November 8, 2016 (JUBA)- South Sudanese government has accepted participation of neighbouring countries in a UN mandated regional force, representing a major shift in its earlier position opposing contribution and deployment of troops from countries with which it shares direct borders.
The circumstances under which the government made such an abrupt decision remain unclear. No official explanations were made with the regards to the previous stance on the contribution of troops from neighbouring conuntries.
However, several military and security officers told Sudan Tribune on Tuesday that the initial concerns were due to how some countries were perceived as sympathetic to the cause of armed opposition under the leader of the former First Vice President Riek Machar.
The Chief of General Staff of the Sudan People’s Liberation Army (SPLA), Paul Malong Awan, accepted and welcomed contribution of the countries from the region. General Awan reversed the previous stance of the government during a meeting with Ethiopian military officials about how they could participate in the regional force.
The decision followed a recent visit of the Ethiopian Prime Minister Hailemariam Desalegn to South Sudan capital, Juba, where he struck a deal on bilateral cooperation with the government of President Salva Kiir, including assurance to not support and host armed dissident group operating against either of the regimes.
The Ethiopian prime minister’s visit was later followed by a visit of the chief of general staff to Ethiopia where he had the opportunity to meet and discussed bilateral security matters with security officials. Also, the two sides agreed to upgrade and strengthen their military cooperation.
In a bid to confirm what South Sudan’s army commander had relayed to his Ethiopian counterpart, the top military officers and intelligence officers in the Ethiopian government also visited South Sudan where they were finally assured of the commitment to allow their participation in the regional protection force.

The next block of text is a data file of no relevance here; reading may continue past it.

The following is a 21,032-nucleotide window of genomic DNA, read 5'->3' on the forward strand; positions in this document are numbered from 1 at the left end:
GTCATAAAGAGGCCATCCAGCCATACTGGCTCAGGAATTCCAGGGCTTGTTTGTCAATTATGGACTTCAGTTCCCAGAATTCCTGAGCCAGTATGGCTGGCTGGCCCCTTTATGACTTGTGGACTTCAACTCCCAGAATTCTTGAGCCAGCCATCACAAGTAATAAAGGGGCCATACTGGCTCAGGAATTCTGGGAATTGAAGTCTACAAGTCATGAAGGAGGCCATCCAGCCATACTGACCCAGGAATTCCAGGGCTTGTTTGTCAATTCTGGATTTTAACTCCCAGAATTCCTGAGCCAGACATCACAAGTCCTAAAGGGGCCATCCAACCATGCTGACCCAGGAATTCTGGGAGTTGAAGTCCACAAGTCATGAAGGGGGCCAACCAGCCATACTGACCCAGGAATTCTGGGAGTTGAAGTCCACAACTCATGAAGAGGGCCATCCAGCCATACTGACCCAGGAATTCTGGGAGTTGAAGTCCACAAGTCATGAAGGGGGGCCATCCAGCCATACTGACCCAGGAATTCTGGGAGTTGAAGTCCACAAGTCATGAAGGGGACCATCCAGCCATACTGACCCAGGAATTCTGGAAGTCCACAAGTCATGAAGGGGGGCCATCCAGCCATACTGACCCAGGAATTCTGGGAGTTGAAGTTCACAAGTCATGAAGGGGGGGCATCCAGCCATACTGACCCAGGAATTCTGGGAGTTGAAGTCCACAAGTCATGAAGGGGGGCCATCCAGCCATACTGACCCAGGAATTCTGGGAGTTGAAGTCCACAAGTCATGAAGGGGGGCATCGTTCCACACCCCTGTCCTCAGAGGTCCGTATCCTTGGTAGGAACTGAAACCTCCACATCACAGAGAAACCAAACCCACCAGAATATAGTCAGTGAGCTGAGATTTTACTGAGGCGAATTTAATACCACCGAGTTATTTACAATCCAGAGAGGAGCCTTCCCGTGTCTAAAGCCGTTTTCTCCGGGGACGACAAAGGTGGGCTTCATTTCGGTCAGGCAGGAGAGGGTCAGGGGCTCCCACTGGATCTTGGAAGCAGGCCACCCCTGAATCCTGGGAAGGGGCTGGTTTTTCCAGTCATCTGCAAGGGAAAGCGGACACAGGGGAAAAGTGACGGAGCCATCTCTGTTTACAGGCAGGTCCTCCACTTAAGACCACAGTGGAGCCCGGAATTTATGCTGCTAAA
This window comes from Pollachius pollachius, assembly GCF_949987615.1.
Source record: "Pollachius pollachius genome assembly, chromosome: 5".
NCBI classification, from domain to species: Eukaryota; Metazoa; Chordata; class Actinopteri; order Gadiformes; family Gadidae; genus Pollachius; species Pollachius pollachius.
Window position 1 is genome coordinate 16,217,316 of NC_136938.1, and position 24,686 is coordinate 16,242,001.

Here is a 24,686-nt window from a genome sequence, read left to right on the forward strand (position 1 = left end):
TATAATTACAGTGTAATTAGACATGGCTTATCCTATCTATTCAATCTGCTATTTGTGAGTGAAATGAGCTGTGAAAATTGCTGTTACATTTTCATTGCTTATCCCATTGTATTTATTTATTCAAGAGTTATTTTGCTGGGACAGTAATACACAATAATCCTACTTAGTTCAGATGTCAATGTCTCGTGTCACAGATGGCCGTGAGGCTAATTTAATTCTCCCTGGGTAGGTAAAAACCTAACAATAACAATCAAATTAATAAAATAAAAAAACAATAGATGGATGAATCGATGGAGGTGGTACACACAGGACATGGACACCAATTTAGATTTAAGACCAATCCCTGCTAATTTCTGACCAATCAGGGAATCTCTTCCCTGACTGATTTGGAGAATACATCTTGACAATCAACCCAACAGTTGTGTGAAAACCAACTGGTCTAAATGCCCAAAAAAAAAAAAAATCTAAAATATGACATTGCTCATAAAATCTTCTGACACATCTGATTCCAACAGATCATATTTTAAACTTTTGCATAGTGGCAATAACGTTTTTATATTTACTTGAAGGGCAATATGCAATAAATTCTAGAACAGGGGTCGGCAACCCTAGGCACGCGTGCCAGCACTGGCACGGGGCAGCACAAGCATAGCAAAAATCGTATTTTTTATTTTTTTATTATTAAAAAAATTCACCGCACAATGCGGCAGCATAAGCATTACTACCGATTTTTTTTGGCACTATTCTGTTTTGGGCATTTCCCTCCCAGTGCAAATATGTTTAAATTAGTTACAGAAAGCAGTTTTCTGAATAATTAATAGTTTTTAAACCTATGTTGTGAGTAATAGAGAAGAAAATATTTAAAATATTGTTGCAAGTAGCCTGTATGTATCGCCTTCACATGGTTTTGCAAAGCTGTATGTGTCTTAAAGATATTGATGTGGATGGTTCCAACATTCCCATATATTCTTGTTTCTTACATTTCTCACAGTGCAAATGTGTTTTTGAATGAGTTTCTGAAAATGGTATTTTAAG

A presidential source on Tuesday said the President has permitted the participation of neighbouring countries because they have now recognised the First Vice President Taban Deng Gai as the legitimate replacement of his predecessor and agreed to not host or support armed dissident groups operating against the Transitional Government of National Unity.
“There was a fear that troops coming from countries with direct border with us were going to take side in favour of the SPLM-IO led by Riek Machar as part of the regime change agenda. But now it is clear, given the ways things are happening these days," a presidential source told Sudan Tribune on Tuesday.
"The political environment appears to be changing because these countries seem to have now understood the position of the government on a number of issues. So there is no reason to reject their contribution as long as they stand their position of the government and their role in the protection force,” he stressed.
Meanwhile Santo Domic, a SPLA Deputy Spokesperson said that Chief of General Staff Gen. Paul Malong discussed the matter with the Ethiopian officials and agreed they participate in the deployment.
The discussion, he said, centred on the deployment of the protection force and implementation of the country’s peace agreement.
Awan, according to Dominic, stressed that South Sudan is not against the participation of any troops from the neighbouring countries in the regional force. The chief of general staff described neighbouring countries brothers to accept any forces from them.
During a visit of a Security Council delegation to Juba last September, President Kiir accepted the deployment of a 4,000-strong regional force mandated by the UN Security Council to protect civilians, in addition to the 12,000 UN peacekeepers already deployed.